Here is a pic of my track with the tree light etc. Crappy text editing btw. :D


Oh, have lot's of fun. It always is for me.
 

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Heh.. yeah..

<a href="http://www.shadoweb.net/tbird/03-01-12/03-1-12b.jpg"><img src="http://www.shadoweb.net/tbird/03-01-12/03-1-12b.jpg" height="480" width="640"></a>(click for larger)

The staging box is between me and the Saturn with drag radials. We've already launched (you can see the front end raised on my car anyway). The tree is just to the right of the picture.
 

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thats some good info, but there is alot more stuff when it comes to nmra, go to www.nmraracing.com and they have all the info there and an online registration, or you could register for nmra at the track, but then youll be fighting to get your permannet numbers made at the track and thats a pita, there is alot going on at the tech in and waiting to get numbers made is the last thing you want to worry about, so do it ahead of time.

i suggest going with StreetFord, its the 13.00 and slower class. its on a .500 light.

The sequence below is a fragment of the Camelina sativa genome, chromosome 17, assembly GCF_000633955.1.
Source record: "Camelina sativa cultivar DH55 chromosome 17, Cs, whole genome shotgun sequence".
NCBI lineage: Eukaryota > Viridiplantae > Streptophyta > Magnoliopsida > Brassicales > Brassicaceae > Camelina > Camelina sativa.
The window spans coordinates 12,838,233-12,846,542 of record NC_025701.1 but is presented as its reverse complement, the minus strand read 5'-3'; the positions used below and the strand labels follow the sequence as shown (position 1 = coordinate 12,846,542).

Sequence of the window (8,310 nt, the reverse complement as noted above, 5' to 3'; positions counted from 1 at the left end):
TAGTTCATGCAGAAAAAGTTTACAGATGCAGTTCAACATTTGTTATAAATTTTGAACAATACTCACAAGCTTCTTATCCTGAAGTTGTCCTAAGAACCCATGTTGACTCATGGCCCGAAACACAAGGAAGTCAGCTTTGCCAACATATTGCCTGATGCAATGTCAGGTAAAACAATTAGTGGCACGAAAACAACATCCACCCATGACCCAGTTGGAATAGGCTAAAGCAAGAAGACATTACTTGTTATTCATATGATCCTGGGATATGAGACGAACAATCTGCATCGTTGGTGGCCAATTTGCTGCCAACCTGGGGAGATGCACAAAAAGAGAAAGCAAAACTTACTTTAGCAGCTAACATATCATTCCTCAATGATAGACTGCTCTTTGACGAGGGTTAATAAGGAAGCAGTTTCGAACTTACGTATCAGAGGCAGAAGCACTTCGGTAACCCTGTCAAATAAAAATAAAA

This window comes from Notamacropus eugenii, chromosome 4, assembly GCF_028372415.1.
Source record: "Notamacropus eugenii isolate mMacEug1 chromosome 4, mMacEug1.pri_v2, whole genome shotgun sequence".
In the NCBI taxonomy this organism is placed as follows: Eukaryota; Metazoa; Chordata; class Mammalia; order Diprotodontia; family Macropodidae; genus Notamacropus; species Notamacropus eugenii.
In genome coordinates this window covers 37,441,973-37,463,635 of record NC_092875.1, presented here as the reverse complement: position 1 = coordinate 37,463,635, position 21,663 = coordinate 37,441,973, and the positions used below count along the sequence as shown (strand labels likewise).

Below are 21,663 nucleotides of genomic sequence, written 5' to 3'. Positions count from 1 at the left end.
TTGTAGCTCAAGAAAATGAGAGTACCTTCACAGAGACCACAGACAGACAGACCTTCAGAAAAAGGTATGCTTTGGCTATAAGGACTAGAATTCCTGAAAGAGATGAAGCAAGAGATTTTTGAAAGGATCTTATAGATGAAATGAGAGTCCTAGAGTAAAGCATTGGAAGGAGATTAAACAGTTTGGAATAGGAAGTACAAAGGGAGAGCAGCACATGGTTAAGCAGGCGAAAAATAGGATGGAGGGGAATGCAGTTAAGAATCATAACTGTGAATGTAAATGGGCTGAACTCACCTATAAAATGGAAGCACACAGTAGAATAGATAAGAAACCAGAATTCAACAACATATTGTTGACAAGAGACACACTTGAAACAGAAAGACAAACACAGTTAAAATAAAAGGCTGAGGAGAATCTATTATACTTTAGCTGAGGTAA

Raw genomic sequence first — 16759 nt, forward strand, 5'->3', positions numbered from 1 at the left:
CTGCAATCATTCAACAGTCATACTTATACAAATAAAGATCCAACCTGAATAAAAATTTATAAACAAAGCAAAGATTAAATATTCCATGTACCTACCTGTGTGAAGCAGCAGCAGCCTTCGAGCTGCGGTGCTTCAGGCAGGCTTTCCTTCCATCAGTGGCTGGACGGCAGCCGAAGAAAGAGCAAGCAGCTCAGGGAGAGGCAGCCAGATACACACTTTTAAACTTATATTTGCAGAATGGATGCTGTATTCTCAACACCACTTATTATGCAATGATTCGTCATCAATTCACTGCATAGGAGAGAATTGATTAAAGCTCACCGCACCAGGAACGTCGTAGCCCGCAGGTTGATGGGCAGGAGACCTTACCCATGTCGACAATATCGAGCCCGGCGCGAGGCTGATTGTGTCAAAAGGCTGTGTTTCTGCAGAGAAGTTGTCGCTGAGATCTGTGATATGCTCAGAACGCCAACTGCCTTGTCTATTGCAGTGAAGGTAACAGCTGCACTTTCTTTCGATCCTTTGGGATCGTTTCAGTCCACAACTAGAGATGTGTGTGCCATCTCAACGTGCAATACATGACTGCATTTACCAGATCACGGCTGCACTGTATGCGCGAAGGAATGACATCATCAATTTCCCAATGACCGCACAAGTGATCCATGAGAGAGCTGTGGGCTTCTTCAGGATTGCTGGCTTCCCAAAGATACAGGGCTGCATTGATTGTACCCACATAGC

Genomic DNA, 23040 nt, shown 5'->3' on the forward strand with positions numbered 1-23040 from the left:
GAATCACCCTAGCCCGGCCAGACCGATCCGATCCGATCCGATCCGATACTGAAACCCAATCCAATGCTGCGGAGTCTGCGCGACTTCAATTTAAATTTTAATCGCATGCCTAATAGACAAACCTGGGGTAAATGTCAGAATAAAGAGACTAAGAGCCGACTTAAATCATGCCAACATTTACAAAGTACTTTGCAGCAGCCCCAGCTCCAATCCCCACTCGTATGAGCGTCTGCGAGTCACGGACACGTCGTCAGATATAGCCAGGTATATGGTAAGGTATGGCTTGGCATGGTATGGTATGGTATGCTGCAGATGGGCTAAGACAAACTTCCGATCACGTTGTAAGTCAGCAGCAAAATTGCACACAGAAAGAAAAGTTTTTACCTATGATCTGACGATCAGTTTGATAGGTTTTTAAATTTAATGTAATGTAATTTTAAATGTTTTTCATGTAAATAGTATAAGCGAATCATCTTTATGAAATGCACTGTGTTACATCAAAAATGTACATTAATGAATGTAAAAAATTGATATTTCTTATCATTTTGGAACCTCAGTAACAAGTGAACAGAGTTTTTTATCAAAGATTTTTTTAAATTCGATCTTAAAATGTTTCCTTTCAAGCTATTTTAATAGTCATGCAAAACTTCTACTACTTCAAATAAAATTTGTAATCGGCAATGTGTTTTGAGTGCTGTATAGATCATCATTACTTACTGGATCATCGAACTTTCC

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Discussion Starter #13
Hmmm....

Are you guys saying that as soon as the 3rd yellow light lights up that's when you go?!?

Hey, when you both get staged, how much time before the lights start changing? I know this sounds stupid, but do I have time to get my feet set up with my left foot on the brake and my right on the gas and bringing up the rpms, before the tree starts? Or do I have to stage with my left foot on the brake to begin with. I tried doing this last week in the parking lot where I work and man does it feel awkward. But at least I got the feel of standing on the brake and bringing up the rpm's... and launching... for about 35 feet.... oh yeah!
 

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Yes, go on the third Yellow. Normal human reaction time is just about half a second. If you go at the third Yellow, you will actually start to go right as the green flashes. NMRA might be different, the non sponsored events I go to usually don't give you much time, it works better if you can get staged first.
 

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Aaron_T said:
Started a long a$$ post, but 6 ppl replied beofre I was done, so...
Here is a pic of my track with the tree light etc. Crappy text editing btw. :D

dude, that is a awesome view for a drag track. Heck, that would be a awesome view from anywhere. It would probably make my car slower because I would be looking at how nice the mountains look, lol.